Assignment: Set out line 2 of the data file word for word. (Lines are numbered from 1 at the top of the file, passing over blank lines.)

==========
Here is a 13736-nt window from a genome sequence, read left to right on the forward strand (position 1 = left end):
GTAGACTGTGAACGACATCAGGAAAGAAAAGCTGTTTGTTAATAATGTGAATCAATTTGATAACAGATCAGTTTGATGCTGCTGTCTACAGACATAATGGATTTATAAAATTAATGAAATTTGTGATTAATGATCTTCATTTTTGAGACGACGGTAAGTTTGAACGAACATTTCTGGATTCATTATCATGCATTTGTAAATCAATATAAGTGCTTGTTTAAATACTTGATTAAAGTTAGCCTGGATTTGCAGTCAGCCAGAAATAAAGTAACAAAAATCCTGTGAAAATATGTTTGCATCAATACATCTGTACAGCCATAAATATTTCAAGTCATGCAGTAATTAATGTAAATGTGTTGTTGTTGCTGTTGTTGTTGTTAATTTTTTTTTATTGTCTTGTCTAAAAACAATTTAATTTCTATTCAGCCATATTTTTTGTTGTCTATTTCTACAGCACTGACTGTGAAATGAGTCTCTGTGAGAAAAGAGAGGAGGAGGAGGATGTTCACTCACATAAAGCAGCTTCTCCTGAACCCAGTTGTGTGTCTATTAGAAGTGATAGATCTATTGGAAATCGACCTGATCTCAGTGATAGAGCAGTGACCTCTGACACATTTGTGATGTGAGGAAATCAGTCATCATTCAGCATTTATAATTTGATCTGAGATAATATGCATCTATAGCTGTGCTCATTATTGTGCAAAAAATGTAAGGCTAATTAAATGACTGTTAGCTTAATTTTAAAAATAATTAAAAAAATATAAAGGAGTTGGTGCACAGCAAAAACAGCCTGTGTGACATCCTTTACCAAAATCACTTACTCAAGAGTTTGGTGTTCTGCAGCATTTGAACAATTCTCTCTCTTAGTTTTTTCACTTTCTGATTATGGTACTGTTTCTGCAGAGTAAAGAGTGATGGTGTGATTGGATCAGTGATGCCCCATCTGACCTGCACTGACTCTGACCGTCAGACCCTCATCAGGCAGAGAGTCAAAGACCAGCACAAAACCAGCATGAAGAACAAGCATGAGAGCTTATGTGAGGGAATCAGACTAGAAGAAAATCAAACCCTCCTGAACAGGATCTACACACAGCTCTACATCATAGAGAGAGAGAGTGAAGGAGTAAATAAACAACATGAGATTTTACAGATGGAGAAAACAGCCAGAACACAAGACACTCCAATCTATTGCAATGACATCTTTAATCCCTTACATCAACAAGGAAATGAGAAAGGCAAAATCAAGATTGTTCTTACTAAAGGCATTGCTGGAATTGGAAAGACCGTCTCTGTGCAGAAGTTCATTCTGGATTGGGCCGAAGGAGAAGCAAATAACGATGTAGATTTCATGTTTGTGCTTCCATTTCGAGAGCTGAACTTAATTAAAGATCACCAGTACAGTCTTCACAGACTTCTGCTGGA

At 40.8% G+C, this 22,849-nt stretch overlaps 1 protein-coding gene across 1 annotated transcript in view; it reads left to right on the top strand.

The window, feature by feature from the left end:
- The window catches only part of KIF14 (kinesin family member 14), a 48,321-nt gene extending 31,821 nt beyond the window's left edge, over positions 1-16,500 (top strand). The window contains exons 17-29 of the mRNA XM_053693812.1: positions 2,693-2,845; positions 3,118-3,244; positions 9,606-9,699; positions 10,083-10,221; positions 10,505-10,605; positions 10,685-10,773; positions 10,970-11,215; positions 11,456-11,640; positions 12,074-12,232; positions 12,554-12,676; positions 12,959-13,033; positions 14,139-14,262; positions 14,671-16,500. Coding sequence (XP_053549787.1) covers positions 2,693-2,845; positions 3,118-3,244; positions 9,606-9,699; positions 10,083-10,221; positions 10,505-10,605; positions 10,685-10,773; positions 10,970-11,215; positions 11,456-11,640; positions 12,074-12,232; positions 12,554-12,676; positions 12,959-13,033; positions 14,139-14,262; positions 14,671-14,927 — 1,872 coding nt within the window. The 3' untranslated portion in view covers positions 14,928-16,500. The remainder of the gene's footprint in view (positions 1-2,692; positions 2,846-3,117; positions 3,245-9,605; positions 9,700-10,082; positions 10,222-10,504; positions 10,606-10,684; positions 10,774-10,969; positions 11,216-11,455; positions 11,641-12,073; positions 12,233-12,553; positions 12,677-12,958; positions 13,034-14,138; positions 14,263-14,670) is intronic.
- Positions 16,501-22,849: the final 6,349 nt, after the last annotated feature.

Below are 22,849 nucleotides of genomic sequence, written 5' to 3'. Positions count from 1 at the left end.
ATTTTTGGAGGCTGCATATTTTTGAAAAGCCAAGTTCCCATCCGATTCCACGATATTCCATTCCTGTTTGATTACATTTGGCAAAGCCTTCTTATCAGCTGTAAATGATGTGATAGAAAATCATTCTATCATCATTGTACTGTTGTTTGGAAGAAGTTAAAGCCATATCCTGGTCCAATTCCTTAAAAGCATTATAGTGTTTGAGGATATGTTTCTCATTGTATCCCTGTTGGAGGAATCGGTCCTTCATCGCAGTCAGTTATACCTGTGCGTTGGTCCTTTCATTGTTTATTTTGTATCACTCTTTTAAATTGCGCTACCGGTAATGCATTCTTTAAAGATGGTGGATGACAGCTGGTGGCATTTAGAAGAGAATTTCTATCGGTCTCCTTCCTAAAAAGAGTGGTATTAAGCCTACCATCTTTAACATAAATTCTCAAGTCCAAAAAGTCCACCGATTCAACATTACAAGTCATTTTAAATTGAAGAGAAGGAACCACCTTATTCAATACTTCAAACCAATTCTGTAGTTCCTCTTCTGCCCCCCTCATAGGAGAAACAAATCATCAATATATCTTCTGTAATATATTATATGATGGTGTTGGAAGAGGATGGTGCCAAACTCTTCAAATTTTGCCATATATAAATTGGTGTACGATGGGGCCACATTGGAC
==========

GTAGACTGTGAACGACATCAGGAAAGAAAAGCTGTTTGTTAATAATGTGAATCAATTTGATAACAGATCAGTTTGATGCTGCTGTCTACAGACATAATGGATTTATAAAATTAATGAAATTTGTGATTAATGATCTTCATTTTTGAGACGACGGTAAGTTTGAACGAACATTTCTGGATTCATTATCATGCATTTGTAAATCAATATAAGTGCTTGTTTAAATACTTGATTAAAGTTAGCCTGGATTTGCAGTCAGCCAGAAATAAAGTAACAAAAATCCTGTGAAAATATGTTTGCATCAATACATCTGTACAGCCATAAATATTTCAAGTCATGCAGTAATTAATGTAAATGTGTTGTTGTTGCTGTTGTTGTTGTTAATTTTTTTTTATTGTCTTGTCTAAAAACAATTTAATTTCTATTCAGCCATATTTTTTGTTGTCTATTTCTACAGCACTGACTGTGAAATGAGTCTCTGTGAGAAAAGAGAGGAGGAGGAGGATGTTCACTCACATAAAGCAGCTTCTCCTGAACCCAGTTGTGTGTCTATTAGAAGTGATAGATCTATTGGAAATCGACCTGATCTCAGTGATAGAGCAGTGACCTCTGACACATTTGTGATGTGAGGAAATCAGTCATCATTCAGCATTTATAATTTGATCTGAGATAATATGCATCTATAGCTGTGCTCATTATTGTGCAAAAAATGTAAGGCTAATTAAATGACTGTTAGCTTAATTTTAAAAATAATTAAAAAAATATAAAGGAGTTGGTGCACAGCAAAAACAGCCTGTGTGACATCCTTTACCAAAATCACTTACTCAAGAGTTTGGTGTTCTGCAGCATTTGAACAATTCTCTCTCTTAGTTTTTTCACTTTCTGATTATGGTACTGTTTCTGCAGAGTAAAGAGTGATGGTGTGATTGGATCAGTGATGCCCCATCTGACCTGCACTGACTCTGACCGTCAGACCCTCATCAGGCAGAGAGTCAAAGACCAGCACAAAACCAGCATGAAGAACAAGCATGAGAGCTTATGTGAGGGAATCAGACTAGAAGAAAATCAAACCCTCCTGAACAGGATCTACACACAGCTCTACATCATAGAGAGAGAGAGTGAAGGAGTAAATAAACAACATGAGATTTTACAGATGGAGAAAACAGCCAGAACACAAGACACTCCAATCTATTGCAATGACATCTTTAATCCCTTACATCAACAAGGAAATGAGAAAGGCAAAATCAAGATTGTTCTTACTAAAGGCATTGCTGGAATTGGAAAGACCGTCTCTGTGCAGAAGTTCATTCTGGATTGGGCCGAAGGAGAAGCAAATAACGATGTAGATTTCATGTTTGTGCTTCCATTTCGAGAGCTGAACTTAATTAAAGATCACCAGTACAGTCTTCACAGACTTCTGCTGGA